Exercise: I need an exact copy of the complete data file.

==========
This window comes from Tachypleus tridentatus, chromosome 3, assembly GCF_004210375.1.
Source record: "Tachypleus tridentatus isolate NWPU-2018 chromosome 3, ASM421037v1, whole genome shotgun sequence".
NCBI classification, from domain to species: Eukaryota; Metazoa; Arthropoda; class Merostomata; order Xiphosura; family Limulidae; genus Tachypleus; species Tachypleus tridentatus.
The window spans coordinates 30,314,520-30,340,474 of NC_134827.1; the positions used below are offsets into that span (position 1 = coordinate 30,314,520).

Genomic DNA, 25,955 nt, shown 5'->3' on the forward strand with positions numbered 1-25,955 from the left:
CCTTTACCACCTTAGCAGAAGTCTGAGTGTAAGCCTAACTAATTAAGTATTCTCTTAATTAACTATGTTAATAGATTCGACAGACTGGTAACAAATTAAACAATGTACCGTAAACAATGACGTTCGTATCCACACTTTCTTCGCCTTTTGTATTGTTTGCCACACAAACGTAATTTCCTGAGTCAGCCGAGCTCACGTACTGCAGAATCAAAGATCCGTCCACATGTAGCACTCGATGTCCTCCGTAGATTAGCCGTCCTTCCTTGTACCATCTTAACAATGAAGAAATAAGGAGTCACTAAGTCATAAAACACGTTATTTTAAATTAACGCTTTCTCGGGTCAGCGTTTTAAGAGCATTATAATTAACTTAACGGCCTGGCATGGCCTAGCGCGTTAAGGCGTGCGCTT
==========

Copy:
This window comes from Tachypleus tridentatus, chromosome 3, assembly GCF_004210375.1.
Source record: "Tachypleus tridentatus isolate NWPU-2018 chromosome 3, ASM421037v1, whole genome shotgun sequence".
NCBI classification, from domain to species: Eukaryota; Metazoa; Arthropoda; class Merostomata; order Xiphosura; family Limulidae; genus Tachypleus; species Tachypleus tridentatus.
The window spans coordinates 30,314,520-30,340,474 of NC_134827.1; the positions used below are offsets into that span (position 1 = coordinate 30,314,520).

Genomic DNA, 25,955 nt, shown 5'->3' on the forward strand with positions numbered 1-25,955 from the left:
CCTTTACCACCTTAGCAGAAGTCTGAGTGTAAGCCTAACTAATTAAGTATTCTCTTAATTAACTATGTTAATAGATTCGACAGACTGGTAACAAATTAAACAATGTACCGTAAACAATGACGTTCGTATCCACACTTTCTTCGCCTTTTGTATTGTTTGCCACACAAACGTAATTTCCTGAGTCAGCCGAGCTCACGTACTGCAGAATCAAAGATCCGTCCACATGTAGCACTCGATGTCCTCCGTAGATTAGCCGTCCTTCCTTGTACCATCTTAACAATGAAGAAATAAGGAGTCACTAAGTCATAAAACACGTTATTTTAAATTAACGCTTTCTCGGGTCAGCGTTTTAAGAGCATTATAATTAACTTAACGGCCTGGCATGGCCTAGCGCGTTAAGGCGTGCGCTT